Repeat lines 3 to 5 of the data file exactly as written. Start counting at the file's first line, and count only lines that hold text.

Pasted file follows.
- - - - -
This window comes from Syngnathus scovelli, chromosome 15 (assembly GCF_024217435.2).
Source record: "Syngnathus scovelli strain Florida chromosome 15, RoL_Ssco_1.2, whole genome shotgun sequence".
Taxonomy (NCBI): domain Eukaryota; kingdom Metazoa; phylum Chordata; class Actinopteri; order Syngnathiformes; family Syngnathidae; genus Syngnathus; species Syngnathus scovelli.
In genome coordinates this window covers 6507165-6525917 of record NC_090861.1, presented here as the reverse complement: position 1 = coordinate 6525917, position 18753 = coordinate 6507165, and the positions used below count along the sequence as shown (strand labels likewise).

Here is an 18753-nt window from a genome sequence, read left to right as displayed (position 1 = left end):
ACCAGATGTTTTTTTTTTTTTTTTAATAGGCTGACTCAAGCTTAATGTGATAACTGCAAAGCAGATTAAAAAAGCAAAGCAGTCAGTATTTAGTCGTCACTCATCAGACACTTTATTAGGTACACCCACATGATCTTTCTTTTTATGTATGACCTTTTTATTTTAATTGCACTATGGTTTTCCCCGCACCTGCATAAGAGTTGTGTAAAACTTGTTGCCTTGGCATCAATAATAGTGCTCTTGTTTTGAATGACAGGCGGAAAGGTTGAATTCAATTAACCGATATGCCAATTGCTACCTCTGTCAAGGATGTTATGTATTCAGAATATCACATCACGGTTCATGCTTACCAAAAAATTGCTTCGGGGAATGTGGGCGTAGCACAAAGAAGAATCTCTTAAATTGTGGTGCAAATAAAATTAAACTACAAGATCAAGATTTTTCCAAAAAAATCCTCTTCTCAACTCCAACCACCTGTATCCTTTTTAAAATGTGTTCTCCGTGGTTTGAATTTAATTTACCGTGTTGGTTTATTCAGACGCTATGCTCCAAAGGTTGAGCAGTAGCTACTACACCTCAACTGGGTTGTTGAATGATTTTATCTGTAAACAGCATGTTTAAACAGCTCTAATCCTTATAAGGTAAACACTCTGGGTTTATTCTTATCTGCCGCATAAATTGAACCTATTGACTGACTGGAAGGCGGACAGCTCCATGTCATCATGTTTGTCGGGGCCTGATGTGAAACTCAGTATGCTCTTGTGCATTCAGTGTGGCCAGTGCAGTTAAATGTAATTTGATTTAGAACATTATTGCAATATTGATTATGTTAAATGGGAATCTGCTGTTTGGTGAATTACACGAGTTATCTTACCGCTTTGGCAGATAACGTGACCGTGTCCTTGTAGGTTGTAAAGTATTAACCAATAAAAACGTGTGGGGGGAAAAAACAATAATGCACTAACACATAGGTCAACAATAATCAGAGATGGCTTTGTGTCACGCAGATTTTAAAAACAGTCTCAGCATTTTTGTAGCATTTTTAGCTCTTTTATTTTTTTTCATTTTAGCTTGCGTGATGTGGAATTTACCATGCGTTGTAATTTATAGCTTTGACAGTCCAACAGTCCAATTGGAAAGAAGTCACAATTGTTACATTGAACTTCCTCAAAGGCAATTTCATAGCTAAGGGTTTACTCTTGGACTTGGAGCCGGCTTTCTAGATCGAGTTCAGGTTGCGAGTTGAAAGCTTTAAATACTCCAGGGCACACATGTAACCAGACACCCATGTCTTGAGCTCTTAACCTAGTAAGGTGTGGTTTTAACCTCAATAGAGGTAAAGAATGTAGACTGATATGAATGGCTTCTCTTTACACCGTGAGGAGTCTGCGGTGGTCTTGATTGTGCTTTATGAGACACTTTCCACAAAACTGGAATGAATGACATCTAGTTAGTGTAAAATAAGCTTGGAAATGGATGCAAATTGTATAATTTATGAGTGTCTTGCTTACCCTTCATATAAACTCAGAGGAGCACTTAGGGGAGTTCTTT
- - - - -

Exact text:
Taxonomy (NCBI): domain Eukaryota; kingdom Metazoa; phylum Chordata; class Actinopteri; order Syngnathiformes; family Syngnathidae; genus Syngnathus; species Syngnathus scovelli.
In genome coordinates this window covers 6507165-6525917 of record NC_090861.1, presented here as the reverse complement: position 1 = coordinate 6525917, position 18753 = coordinate 6507165, and the positions used below count along the sequence as shown (strand labels likewise).

Here is an 18753-nt window from a genome sequence, read left to right as displayed (position 1 = left end):